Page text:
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What I know about the word is as follows:

—It is a verb.

—Its meaning relates to movement.

—The word is used in the context of the military/army/troops.

—It is between two and three syllables long.

—It may begin with a "k" (I am not certain on this point).

—I remember thinking that the word seemed foreign or somewhat unusual both in sound and spelling, when coming across it.

—It was used in one of the few military narrative segments of The Wind-Up Bird Chronicle.

I have not been able to remember this word for over a year, so your help is very much appreciated!

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    Do you know at what scale it would be applicable? I.e. Does it describe how soldiers move on the battlefield, or how armies move large numbers of troops, or both? – Veskah Feb 7 at 23:00
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    Could it be kinetic? It's not specifically military, it's more of a scientific term but it does start with a 'k', have three syllables, mean 'relating to movement' and has its origins in Greek so it could sound foregn if your aren't familiar with it. – BoldBen Feb 7 at 23:25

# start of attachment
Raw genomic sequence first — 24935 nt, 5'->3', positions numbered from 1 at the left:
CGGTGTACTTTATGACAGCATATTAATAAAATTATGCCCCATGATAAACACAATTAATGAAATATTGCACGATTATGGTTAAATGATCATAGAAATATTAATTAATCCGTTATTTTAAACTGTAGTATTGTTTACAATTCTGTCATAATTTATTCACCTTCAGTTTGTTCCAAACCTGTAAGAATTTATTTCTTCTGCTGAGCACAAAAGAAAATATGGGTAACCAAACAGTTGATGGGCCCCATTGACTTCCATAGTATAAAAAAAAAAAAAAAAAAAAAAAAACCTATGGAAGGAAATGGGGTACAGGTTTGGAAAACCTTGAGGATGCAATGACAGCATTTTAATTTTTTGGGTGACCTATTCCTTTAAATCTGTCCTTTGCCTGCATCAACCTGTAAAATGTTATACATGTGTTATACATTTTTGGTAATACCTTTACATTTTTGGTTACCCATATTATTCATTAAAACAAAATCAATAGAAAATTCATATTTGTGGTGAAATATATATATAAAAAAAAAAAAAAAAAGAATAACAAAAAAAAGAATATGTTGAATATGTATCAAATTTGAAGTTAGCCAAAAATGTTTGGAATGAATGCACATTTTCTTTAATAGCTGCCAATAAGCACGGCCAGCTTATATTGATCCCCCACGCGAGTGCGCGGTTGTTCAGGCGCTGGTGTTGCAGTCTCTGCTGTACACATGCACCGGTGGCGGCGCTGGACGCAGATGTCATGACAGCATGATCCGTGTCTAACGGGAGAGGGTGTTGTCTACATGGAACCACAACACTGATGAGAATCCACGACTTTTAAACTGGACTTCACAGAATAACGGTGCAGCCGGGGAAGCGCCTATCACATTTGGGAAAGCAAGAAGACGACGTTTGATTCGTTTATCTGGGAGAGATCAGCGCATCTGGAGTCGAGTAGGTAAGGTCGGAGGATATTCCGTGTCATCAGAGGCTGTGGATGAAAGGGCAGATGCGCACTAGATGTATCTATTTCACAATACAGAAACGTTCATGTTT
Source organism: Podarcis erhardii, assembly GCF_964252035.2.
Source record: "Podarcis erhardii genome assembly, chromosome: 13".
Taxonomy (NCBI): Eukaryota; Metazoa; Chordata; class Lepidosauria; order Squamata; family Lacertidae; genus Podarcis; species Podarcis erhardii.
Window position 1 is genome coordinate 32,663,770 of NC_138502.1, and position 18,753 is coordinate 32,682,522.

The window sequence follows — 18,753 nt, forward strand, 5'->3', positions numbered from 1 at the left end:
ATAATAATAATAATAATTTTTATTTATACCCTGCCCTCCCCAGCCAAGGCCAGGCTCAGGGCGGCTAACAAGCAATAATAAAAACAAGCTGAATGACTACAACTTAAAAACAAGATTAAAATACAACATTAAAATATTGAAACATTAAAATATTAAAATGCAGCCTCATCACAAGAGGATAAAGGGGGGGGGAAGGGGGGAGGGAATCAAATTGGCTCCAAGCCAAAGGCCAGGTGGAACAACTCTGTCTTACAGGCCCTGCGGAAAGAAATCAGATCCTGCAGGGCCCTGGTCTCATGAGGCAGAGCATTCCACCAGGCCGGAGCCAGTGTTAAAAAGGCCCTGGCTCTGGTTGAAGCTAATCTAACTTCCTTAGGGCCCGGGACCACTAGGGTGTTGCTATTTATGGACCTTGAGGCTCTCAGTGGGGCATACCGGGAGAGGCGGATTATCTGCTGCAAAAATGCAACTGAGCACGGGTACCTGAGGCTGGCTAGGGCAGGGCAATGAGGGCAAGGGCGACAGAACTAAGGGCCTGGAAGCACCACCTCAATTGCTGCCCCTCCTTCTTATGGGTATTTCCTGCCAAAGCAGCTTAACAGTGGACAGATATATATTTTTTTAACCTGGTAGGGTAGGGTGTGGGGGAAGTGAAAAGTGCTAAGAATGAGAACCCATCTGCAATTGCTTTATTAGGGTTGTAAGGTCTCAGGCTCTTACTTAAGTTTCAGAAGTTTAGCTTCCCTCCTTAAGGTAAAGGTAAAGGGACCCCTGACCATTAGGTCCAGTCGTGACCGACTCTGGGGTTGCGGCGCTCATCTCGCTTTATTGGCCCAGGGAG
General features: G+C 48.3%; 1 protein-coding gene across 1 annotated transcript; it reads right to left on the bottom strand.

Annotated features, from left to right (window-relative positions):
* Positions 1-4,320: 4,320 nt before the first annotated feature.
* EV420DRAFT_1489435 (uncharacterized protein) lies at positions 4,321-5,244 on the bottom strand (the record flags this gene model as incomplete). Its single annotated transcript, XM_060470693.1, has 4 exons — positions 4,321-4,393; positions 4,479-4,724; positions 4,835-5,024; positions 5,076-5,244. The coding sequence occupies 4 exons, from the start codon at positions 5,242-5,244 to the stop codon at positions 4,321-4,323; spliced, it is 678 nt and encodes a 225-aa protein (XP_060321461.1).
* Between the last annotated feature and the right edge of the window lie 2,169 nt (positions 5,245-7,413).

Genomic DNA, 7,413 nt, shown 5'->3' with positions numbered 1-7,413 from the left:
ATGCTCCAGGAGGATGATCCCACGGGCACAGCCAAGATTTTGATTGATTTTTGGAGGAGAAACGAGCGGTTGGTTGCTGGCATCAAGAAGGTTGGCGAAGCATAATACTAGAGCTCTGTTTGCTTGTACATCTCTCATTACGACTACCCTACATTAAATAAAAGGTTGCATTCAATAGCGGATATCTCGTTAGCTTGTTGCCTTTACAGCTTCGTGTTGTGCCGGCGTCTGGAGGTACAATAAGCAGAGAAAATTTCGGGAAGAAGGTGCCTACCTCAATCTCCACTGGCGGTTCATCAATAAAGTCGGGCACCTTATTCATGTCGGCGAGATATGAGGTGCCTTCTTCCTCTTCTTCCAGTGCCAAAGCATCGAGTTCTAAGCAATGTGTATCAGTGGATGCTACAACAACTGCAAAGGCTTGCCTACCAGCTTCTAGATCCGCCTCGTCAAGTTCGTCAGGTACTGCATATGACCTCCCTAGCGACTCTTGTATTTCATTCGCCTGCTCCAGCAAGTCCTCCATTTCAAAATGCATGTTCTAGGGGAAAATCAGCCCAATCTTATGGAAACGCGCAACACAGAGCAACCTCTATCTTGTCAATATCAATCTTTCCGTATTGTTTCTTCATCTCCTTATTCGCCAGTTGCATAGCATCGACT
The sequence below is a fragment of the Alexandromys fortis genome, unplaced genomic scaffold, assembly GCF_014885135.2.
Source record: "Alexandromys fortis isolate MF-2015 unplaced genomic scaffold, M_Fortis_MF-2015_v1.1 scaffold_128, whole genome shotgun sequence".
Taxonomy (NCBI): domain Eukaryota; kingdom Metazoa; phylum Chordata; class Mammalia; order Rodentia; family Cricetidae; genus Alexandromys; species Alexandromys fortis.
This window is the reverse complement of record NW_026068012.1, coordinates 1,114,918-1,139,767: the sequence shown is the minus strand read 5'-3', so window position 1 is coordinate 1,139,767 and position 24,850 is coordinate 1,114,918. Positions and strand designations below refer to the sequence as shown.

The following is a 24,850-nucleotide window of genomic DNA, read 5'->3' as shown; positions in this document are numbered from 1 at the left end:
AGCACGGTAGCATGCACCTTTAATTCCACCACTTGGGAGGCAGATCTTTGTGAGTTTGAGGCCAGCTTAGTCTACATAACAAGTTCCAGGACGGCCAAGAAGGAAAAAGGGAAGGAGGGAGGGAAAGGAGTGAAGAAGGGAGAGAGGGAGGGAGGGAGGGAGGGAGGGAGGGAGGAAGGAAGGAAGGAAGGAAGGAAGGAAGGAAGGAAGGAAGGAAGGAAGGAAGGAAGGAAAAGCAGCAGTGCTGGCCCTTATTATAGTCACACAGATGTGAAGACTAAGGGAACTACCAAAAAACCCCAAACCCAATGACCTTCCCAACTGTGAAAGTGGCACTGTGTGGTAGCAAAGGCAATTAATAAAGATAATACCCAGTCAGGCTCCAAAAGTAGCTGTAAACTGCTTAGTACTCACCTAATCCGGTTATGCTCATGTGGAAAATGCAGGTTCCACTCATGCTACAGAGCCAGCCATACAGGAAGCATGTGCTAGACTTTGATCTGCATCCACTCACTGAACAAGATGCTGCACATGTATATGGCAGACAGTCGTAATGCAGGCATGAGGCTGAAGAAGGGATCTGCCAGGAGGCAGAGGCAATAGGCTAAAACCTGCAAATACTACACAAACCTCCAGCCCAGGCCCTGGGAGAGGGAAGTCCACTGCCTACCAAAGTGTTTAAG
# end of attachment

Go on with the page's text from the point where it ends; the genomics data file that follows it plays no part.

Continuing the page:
• A bit of web searching found that the referenced novel has segments talking about tank battles during WWII, that might be useful info for future speculation. Rules out my possible answer of "Escalade", using ladders to break a siege. – arp Feb 8 at 4:05
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I'm going to guess that the word you're thinking of is bivouac:

[Merriam-Webster]

intransitive verb
1 : to make a bivouac : CAMP
// a place for the troops to bivouac
2 : to take shelter often temporarily

transitive verb
: to provide temporary quarters for
// They were bivouacked in the gym during the storm.

And the noun (which has the same spelling):

1 : a usually temporary encampment under little or no shelter
2 a : encampment usually for a night
b : a temporary or casual shelter or lodging

Merriam-Webster describes the origin of the word:

In his 1841 dictionary, Noah Webster observed bivouac to be a French borrowing having military origins. He defined the noun bivouac as "the guard or watch of a whole army, as in cases of great danger of surprise or attack" and the verb as "to watch or be on guard, as a whole army." The French word is derived from the Low German word biwacht, which translates to "by guard." Germans used the word specifically for a patrol of citizens who assisted the town watch at night. Today, bivouac has less to do with guarding and patrolling than it does with taking shelter.

Ironically, even though it's related to movement, it deals specifically with not moving.

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Apart from the begin with a "k" part, it sounds like you're describing maneuver:

  1. a. A strategic or tactical military or naval movement.
    b. often maneuvers A large-scale tactical exercise carried out under simulated conditions of war.
    American Heritage® Dictionary of the English Language

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